Some think that the Parable of the Rich Man and Lazarus is a reversal of fortune tale. There is definitely a reversal of fortune involved in the tale. The wealthy comfortable does become tormented in the afterlife and the poor tormented finds himself in a place of honor and comfort. Fortunes reversed. So, is this a tale to comfort all poor people? Is it saying that if you are poor, don’t sweat it, in the afterlife you will be kick back comforted; that if you are wealthy and comfortable in this life, enjoy it while you can, because a time is a comin’ when you will long for a tiny drop of water to be place on your tongue? Well, that doesn’t sound right. There are plenty of evil poor people and definitely a few humble and righteous wealthy people. There was this other kind of tale in Jesus’ day in the Middle East: The Pearly Gate Tales. This story telling devise was not about laying down a theology of the afterlife. It was about pointing out deficiencies in this life. What happens in the afterlife sets the contrast. Maybe that is what Jesus is doing here.
The parable is found in Luke 16:19-31. It is about two men. The first one is a wealthy Jewish guy who seemed to immolate the wealthy Roman culture. He dressed in purple, which was considered a royal color because it was so expensive. This guy wears purple habitually. What a show off. He also wore fine linen, which refers to expensive Egyptian flax linen that was often used for underwear. The very finest of this fabric was described as “woven air.” Hey everyone! I’m so wealthy that my underwear is woven air. Did he make sure to let people know? Every day this man lived luxuriously. Money bought comfort.
Just outside of his entrance gate laid a poor man named Lazarus. And here we have the only name Jesus dishes up in one of his stories. The name means “God helps.” And when we first meet him it doesn’t seem as if God is helping him in any way that makes a difference in the life of Lazarus. He is cast at the rich man’s gate and the words may imply that he camped out there day and night. He was too weak to move himself elsewhere. We don’t know what caused the weeping ulcers that covered him. Not sure we need to know. Weeping ulcers is bad boys and girls. So, there he was weak, covered with oozing sores, longing to eat even the crumbs that surely drop from the wealthy man’s table. The dogs, which were most likely the rich man’s guard dogs, licked his sores. Some see this as the final insult; attacked even by filthy dogs. Others see this as the only comfort he was able to receive. Whatever we think the point of the dogs might be, the overall point is that Lazarus is in dire straights and the rich man, with all of his wealth, is doing absolutely nothing.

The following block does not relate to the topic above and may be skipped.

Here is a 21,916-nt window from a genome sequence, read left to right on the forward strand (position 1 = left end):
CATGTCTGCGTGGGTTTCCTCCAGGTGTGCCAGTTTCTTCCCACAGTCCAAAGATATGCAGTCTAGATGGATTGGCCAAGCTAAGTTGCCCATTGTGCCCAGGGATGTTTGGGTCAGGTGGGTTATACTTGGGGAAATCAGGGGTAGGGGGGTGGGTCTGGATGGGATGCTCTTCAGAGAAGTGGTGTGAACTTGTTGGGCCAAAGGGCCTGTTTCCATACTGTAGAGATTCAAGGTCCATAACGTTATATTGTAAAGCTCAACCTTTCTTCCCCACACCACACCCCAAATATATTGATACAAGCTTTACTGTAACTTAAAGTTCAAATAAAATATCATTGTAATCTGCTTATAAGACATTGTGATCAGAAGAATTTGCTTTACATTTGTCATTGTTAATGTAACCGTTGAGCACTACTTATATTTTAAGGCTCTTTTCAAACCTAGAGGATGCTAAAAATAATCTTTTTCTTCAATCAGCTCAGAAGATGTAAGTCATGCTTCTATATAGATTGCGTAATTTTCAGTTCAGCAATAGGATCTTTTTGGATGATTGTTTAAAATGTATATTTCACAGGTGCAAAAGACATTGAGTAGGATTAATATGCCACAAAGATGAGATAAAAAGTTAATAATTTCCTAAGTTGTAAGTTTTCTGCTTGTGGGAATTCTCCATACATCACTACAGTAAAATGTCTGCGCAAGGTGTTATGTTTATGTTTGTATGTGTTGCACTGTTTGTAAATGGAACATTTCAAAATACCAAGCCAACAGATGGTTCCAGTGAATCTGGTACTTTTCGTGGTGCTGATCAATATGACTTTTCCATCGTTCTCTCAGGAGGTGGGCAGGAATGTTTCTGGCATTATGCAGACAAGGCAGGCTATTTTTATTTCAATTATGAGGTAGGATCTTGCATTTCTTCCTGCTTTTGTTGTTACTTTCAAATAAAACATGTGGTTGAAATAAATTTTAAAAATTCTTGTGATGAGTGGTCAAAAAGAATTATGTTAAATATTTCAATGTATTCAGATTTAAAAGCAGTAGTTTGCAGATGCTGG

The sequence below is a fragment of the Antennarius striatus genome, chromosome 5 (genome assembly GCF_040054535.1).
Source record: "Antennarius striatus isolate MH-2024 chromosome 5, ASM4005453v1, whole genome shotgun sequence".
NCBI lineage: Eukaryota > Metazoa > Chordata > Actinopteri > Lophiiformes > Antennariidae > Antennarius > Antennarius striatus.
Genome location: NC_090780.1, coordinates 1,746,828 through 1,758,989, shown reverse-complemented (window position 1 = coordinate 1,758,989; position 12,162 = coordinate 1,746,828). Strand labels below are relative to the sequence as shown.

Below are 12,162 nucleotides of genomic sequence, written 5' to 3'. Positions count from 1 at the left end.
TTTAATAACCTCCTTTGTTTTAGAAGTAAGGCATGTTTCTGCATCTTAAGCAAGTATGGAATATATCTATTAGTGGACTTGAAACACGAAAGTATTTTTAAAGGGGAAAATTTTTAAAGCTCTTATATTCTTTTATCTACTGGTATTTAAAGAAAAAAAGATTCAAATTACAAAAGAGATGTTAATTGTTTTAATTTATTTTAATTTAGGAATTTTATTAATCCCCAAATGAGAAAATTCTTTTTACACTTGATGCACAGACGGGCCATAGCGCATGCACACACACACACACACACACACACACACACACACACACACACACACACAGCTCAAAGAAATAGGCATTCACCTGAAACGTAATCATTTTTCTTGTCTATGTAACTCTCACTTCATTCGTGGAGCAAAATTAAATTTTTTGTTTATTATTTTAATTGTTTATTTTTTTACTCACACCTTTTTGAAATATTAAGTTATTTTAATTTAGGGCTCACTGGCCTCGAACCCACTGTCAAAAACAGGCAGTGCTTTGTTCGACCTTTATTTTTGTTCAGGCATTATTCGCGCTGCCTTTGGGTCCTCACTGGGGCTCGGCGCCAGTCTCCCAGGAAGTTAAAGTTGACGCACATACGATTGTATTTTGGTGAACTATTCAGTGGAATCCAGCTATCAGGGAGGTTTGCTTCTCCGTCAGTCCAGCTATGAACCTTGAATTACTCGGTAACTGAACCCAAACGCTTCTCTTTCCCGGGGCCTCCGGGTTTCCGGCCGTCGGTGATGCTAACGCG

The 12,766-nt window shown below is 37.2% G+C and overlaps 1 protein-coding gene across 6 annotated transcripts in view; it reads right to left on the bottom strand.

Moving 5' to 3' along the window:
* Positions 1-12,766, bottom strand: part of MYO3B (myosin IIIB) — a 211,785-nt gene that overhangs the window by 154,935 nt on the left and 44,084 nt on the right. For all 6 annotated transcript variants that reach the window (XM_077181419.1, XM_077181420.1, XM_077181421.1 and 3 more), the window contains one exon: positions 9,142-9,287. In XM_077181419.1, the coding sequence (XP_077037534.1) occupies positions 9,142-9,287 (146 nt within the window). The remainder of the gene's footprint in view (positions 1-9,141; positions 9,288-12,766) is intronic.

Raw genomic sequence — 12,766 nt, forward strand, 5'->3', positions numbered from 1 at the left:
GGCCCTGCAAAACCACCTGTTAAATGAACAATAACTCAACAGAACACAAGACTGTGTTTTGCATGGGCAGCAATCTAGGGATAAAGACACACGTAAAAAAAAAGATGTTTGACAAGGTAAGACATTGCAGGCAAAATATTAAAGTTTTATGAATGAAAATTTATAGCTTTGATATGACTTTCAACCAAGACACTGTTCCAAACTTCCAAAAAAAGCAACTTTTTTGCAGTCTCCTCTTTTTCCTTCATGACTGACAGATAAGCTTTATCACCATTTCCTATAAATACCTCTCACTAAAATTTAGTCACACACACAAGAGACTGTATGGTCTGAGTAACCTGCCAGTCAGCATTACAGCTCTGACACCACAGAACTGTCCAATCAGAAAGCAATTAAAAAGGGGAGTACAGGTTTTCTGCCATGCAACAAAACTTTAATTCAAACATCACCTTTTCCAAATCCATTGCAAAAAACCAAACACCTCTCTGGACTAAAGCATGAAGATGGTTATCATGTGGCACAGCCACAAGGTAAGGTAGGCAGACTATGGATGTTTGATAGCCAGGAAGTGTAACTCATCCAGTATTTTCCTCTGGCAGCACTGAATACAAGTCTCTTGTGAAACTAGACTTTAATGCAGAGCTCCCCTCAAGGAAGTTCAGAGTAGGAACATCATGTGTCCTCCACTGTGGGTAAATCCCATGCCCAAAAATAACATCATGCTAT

Then Lazarus died and was born away by an angel to Abraham’s bosom, which most likely refers to a banquet table with Lazarus being in the position of greatest honor a Jewish person could hope for. The rich man also died and was buried. That he was buried is mentioned as a contrast to Lazarus who, as many poor people of the day, was not given a proper burial. And the rich man finds himself in Hades; the shadowy realm of the dead. He is in torment. He looks up and sees Abraham and Lazarus far away. Again, this is not afterlife theology; this is not a glimpse of heaven and hell. He said, “Father Abraham send Lazarus.” Apparently he knows Lazarus’ name. That makes his indifference glare, doesn’t it? And he is still treating Lazarus as a servant; somebody to be ordered to give him some comfort. Abraham says, “Uhm, NO! Your life was good and his was bad; now his is good and you now know what agony is. Oh, and there is this fixed chasm between us that no one can cross.” The rich man then wants to have Lazarus sent on an errand to warn his five brothers, and this warning is most likely about how they are living their lives. Abraham again refuses. They have Moses and the Prophets. God has given them instruction on how to treat the poor; how to be stewards of their blessings. There is within the word of God all that they need.
Jesus did not utter this story to give us a glimpse into heaven. If it were, that would mean the people in hell will be further tormented by being able to see the banqueting at the table of God blessed. And that seems over the top cruel. Here is the point of the tale: The rich man, even in his agony, reduced Lazarus to a second-class, to be ordered around for his comfort, servant. This tale is about what we do with the resources God has blessed us with. Do we use those resources to make ourselves comfortable and to show off how blasted wealthy we are? Or, do we use those resources to help the helpless; to give comfort to the uncomfortable? The story is an example of a man slaving for mammon instead of for God. Peace.